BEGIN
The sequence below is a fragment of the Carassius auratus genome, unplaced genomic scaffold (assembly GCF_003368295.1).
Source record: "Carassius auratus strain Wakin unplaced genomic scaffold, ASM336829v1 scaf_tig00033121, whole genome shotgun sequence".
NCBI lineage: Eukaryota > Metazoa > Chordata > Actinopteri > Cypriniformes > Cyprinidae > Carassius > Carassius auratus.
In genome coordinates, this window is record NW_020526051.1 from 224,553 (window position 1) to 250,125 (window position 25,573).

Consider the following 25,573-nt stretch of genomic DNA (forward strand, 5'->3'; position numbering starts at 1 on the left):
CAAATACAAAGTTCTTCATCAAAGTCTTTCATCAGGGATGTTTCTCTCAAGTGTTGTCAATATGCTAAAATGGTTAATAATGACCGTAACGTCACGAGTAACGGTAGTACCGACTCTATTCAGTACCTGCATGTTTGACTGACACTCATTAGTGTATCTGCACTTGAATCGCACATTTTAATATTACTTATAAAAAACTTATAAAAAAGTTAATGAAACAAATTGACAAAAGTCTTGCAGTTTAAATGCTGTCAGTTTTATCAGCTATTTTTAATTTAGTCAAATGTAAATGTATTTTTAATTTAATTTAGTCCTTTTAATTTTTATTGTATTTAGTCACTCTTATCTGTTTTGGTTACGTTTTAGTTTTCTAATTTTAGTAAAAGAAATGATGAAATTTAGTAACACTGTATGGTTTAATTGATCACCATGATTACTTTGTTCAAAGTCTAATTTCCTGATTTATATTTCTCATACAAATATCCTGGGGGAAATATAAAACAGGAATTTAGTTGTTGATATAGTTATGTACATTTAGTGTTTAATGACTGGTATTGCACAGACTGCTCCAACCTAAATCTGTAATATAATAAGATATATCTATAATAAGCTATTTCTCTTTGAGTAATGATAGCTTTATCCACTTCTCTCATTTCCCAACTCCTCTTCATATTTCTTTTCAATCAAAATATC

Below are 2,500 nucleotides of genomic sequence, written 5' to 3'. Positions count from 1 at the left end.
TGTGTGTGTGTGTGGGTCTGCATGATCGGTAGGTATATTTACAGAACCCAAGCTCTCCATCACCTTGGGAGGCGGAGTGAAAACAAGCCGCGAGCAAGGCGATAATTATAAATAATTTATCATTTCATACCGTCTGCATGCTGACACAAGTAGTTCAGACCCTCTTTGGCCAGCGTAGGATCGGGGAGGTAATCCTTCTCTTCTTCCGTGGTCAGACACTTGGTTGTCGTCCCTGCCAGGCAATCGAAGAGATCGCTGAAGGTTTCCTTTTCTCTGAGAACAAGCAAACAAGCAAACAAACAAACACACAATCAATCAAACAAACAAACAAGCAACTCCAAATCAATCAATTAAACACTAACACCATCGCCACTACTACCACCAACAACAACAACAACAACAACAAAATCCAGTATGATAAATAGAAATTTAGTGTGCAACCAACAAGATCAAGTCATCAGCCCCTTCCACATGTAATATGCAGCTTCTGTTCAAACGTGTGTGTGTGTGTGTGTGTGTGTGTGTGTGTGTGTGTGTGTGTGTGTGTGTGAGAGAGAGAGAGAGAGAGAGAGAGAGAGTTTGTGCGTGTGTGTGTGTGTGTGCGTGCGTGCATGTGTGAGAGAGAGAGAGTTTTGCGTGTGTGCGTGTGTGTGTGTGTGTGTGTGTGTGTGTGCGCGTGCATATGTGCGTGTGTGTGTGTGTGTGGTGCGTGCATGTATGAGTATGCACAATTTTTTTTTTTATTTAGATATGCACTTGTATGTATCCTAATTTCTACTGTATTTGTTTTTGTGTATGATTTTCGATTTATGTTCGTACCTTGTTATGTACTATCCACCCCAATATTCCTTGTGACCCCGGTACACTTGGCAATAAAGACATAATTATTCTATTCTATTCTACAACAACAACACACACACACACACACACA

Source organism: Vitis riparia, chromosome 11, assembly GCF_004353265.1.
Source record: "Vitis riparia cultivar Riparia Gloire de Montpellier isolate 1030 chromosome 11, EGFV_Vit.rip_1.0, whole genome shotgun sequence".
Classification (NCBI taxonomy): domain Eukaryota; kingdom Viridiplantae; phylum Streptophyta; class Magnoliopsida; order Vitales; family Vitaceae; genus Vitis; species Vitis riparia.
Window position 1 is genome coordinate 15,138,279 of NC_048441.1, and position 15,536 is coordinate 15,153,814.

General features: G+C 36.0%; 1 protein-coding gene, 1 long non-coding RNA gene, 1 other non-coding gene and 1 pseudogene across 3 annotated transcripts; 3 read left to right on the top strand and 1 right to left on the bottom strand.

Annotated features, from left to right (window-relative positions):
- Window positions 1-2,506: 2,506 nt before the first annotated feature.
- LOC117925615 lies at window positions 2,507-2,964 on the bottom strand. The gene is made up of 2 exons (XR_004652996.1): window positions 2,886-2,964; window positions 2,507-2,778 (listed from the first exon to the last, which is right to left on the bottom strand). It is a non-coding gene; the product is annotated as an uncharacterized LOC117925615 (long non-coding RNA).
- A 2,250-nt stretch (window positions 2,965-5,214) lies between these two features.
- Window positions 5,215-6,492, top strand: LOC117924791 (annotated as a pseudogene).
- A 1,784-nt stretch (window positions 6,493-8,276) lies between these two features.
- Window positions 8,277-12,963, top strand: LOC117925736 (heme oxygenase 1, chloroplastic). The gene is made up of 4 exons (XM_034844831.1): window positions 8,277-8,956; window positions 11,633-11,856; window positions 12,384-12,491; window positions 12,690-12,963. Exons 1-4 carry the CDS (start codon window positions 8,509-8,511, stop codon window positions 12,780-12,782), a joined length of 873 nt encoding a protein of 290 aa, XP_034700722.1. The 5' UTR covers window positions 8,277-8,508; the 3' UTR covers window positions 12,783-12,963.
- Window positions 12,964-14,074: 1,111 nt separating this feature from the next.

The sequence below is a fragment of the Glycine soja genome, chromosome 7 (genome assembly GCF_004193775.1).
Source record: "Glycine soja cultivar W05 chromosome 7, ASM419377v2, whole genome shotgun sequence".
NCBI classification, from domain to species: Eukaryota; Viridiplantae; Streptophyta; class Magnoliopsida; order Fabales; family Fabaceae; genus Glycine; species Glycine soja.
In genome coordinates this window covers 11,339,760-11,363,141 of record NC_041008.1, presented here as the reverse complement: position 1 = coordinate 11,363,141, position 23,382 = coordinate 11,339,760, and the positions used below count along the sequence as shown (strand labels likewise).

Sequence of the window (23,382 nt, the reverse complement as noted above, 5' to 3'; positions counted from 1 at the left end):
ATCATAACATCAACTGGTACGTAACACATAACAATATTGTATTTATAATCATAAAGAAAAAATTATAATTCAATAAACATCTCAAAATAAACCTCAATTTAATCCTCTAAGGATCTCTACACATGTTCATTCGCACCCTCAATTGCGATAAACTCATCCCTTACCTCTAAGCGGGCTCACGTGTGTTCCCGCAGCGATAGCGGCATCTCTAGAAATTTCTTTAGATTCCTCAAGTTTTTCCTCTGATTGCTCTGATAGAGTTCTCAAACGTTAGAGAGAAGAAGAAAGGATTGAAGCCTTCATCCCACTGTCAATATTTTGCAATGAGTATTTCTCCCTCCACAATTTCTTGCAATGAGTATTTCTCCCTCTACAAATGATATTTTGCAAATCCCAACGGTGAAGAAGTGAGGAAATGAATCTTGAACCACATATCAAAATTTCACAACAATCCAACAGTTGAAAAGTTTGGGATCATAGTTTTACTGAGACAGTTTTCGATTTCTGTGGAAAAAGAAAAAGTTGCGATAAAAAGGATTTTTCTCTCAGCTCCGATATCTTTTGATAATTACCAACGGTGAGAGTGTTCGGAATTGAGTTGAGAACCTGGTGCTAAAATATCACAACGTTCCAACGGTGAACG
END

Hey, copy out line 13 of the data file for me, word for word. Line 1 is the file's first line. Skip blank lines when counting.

General features: G+C 36.0%; 1 protein-coding gene, 1 long non-coding RNA gene, 1 other non-coding gene and 1 pseudogene across 3 annotated transcripts; 3 read left to right on the top strand and 1 right to left on the bottom strand.